A recent hypothesis postulates that much of the remaining coastal land was flooded by a megatsunami around 6200 BCE, caused by a submarine landslide off the coast of Norway known as the Storegga Slide. This suggests: "that the Storegga Slide tsunami would have had a catastrophic impact on the contemporary coastal Mesolithic population.... Britain finally became separated from the continent and in cultural terms, the Mesolithic there goes its own way." A study published in 2014 suggested that the only remaining parts of Doggerland at the time of the Storegga Slide were low-lying islands, but supported the view that the area had been abandoned at about the same time as the tsunamis.
Another view speculates that the Storegga tsunami devastated Doggerland but then ebbed back into the sea, and that later Lake Agassiz (in North America) burst releasing so much fresh water that sea levels over about two years rose to flood much of Doggerland and make Britain an island.
The prehistoric existence of what is now known as Doggerland was established in the late 19th century. H. G. Wells referred to the concept in his short story A Story of the Stone Age of 1897, set in "a time when one might have walked dryshod from France (as we call it now) to England, and when a broad and sluggish Thames flowed through its marshes to meet its father Rhine, flowing through a wide and level country that is under water in these latter days, and which we know by the name of the North Sea...Fifty thousand years ago it was, fifty thousand years if the reckoning of geologists is correct", though most of the action seems to occur in what is now Surrey and Kent, but stretching out to Doggerland.
The remains of plants brought to the surface from Dogger Bank were studied in 1913 by paleobiologist Clement Reid, and the remains of animals and worked flints from the Neolithic period had also been found. In his book The Antiquity of Man of 1915, anatomist Sir Arthur Keith discussed the archaeological potential of the area. In 1931, the trawler Colinda hauled up a lump of peat whilst fishing near the Ower Bank, 40 kilometres (25 mi) east of Norfolk. The peat was found to contain a barbed antler point, possibly used as a harpoon or fish spear, 220 millimetres (8.5 in) long, which dated from between 4,000 and 10,000 BC when the area was tundra.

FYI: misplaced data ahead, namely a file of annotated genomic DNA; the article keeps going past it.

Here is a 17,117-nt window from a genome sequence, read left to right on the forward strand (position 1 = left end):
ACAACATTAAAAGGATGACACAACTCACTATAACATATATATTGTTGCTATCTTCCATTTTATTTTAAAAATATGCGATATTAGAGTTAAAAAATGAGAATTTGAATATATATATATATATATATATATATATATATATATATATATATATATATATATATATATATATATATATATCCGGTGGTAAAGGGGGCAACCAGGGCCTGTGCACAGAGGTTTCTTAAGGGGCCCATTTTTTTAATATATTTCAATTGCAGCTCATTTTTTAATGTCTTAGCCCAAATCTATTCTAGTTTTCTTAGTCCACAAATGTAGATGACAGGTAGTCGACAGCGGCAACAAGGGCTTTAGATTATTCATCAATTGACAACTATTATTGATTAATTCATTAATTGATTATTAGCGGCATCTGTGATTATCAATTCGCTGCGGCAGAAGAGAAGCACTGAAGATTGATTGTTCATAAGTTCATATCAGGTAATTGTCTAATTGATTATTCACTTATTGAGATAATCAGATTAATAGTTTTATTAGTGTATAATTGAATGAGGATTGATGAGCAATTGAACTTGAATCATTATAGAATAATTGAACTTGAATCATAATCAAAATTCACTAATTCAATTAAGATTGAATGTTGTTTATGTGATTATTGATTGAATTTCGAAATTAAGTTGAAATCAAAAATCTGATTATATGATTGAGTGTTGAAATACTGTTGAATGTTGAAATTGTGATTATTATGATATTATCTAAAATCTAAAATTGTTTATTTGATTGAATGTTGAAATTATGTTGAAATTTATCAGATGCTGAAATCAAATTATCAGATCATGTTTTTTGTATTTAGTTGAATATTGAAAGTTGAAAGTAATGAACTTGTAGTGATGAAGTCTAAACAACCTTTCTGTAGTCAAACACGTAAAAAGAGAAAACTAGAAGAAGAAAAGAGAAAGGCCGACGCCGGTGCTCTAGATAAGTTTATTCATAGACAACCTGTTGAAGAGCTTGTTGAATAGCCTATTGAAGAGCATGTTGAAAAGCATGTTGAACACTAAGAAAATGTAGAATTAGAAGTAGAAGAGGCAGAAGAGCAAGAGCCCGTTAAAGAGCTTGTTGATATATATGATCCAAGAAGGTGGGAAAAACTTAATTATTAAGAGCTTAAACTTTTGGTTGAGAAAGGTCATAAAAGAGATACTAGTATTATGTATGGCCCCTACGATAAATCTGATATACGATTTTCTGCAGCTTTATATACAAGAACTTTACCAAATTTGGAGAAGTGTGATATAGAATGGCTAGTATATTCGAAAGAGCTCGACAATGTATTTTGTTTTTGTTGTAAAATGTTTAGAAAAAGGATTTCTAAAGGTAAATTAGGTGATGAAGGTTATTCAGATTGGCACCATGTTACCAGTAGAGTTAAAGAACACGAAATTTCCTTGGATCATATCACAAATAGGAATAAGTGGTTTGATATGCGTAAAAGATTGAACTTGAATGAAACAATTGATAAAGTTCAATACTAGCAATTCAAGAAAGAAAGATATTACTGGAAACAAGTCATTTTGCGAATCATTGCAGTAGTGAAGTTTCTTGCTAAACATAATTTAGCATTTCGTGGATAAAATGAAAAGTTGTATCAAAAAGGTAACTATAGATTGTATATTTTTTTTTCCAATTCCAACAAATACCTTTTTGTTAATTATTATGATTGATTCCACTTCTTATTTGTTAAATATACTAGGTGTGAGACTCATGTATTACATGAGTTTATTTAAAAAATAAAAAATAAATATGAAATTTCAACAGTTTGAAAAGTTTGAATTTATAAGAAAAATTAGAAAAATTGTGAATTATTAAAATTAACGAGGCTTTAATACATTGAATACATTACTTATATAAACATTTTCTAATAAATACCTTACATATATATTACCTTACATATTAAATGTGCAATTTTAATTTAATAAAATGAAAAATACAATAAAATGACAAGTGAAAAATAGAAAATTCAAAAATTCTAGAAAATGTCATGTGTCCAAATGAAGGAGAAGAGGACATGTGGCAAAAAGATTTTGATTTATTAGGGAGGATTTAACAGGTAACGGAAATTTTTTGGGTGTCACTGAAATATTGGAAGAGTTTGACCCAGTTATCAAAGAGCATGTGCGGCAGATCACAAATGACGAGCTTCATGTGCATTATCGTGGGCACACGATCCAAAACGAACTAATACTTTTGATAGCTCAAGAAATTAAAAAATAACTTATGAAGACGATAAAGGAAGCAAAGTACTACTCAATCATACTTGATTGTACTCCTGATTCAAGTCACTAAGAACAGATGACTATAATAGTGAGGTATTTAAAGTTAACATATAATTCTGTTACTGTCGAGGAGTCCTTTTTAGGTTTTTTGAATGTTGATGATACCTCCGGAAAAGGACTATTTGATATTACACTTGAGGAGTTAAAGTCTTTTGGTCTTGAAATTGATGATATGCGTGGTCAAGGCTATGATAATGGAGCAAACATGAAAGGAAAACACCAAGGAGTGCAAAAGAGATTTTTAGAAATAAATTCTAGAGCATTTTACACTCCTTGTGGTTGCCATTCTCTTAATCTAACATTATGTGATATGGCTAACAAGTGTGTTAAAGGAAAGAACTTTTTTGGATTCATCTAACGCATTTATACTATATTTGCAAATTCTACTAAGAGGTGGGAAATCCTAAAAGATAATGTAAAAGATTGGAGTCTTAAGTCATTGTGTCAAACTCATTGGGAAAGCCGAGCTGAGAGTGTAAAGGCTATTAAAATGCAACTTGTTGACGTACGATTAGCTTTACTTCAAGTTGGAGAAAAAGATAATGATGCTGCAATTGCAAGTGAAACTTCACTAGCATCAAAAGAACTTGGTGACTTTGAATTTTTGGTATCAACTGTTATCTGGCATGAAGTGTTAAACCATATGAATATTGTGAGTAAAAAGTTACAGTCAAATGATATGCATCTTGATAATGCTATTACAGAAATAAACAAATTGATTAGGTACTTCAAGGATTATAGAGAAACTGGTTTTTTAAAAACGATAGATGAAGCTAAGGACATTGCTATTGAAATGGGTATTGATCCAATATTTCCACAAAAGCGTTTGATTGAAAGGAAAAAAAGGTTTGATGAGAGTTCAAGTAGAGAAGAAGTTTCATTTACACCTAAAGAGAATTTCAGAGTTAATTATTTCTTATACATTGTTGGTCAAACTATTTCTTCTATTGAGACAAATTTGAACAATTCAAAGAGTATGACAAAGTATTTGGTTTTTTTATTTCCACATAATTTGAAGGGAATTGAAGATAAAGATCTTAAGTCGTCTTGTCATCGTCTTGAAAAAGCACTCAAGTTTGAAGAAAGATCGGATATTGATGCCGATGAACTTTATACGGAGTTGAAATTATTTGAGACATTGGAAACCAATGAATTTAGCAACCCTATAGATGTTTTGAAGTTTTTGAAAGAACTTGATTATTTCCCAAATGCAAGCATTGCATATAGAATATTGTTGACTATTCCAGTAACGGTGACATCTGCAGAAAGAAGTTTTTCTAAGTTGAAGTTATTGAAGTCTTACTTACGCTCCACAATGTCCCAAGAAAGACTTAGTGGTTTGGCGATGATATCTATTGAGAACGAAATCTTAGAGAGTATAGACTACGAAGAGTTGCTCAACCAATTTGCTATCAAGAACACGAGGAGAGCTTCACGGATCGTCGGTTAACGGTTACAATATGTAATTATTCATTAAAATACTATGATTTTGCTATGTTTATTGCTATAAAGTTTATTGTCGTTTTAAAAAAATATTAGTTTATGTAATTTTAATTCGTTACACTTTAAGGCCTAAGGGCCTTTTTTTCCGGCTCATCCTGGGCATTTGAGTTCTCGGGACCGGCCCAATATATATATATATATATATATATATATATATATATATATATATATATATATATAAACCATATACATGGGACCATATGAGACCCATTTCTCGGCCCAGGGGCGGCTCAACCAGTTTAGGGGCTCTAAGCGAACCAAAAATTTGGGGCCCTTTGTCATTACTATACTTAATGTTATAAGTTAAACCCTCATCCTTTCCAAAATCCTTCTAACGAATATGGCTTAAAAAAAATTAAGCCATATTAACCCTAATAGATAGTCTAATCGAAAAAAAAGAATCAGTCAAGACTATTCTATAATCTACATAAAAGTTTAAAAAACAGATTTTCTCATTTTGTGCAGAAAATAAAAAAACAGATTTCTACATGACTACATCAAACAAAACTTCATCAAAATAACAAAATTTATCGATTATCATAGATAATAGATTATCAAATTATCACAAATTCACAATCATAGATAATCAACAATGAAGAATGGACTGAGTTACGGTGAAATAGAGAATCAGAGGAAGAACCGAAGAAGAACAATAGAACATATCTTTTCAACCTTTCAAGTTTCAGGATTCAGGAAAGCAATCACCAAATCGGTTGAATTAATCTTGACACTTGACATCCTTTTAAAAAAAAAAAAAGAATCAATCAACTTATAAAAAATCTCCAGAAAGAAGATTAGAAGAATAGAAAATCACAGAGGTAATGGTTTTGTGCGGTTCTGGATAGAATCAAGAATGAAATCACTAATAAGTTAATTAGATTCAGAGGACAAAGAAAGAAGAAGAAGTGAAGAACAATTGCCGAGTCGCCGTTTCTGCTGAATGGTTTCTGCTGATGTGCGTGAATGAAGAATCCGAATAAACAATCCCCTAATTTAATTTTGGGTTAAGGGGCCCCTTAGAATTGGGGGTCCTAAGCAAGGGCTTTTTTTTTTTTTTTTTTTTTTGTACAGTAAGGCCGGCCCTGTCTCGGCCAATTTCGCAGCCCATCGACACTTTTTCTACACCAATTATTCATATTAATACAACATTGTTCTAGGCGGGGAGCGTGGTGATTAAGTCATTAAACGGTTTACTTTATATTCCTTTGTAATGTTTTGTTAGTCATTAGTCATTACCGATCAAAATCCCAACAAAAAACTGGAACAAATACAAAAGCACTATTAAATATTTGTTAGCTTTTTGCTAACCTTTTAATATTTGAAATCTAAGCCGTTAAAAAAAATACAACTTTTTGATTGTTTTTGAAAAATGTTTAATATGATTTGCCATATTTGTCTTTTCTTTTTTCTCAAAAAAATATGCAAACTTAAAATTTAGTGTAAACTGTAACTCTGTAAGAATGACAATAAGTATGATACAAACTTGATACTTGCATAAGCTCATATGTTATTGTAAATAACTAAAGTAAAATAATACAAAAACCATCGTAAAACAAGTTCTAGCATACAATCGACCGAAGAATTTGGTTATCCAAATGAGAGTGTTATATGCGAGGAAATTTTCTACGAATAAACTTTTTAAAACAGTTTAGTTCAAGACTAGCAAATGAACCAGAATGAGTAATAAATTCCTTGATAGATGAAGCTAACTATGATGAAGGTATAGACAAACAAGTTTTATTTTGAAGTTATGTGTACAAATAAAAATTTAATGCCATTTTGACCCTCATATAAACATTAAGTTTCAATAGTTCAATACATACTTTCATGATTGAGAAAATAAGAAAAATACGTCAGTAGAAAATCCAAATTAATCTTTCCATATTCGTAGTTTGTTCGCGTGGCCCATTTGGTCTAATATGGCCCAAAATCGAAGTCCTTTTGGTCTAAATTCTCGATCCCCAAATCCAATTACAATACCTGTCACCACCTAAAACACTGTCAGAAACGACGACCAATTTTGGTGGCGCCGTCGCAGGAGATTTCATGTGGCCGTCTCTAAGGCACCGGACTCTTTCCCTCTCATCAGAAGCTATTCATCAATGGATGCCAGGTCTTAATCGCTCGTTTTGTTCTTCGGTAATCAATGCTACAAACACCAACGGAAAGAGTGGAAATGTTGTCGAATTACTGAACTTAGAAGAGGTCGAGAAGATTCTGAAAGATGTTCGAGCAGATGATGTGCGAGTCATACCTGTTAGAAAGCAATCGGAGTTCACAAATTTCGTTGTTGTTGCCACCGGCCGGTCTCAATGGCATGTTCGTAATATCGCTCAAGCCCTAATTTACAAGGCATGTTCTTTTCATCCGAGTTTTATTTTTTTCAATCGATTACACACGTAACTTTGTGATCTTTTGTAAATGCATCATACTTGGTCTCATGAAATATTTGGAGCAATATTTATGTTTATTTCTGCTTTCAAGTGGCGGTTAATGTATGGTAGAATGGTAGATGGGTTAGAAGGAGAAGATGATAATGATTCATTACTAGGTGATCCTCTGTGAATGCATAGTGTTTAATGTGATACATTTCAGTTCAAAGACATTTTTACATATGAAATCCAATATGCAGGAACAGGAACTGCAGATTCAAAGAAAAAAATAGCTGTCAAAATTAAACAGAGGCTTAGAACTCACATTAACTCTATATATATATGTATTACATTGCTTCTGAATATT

Interest was reinvigorated in the 1990s by Professor Bryony Coles, who named the area "Doggerland" ("after the great banks in the southern North Sea") and produced speculative maps of the area. Although she recognised that the current relief of the southern North Sea seabed is not a sound guide to the topography of Doggerland, this topography has more recently begun to be reconstructed more authoritatively using seismic survey data obtained from oil exploration.
A skull fragment of a Neanderthal, dated at over 40,000 years old, was recovered from material dredged from the Middeldiep, some 16 kilometres (10 mi) off the coast of Zeeland, and exhibited in Leiden in 2009. In March 2010 it was reported that recognition of the potential archaeological importance of the area could affect the future development of offshore wind farms.
In July 2012, the results of a fifteen-year study of Doggerland by the universities of St Andrews, Dundee, and Aberdeen, including artefacts survey results, were displayed at the Royal Society in London. Richard Bates of St Andrews University said:
We have speculated for years on the lost land's existence from bones dredged by fishermen all over the North Sea, but it's only since working with oil companies in the last few years that we have been able to re-create what this lost land looked like.... We have now been able to model its flora and fauna, build up a picture of the ancient people that lived there and begin to understand some of the dramatic events that subsequently changed the land, including the sea rising and a devastating tsunami.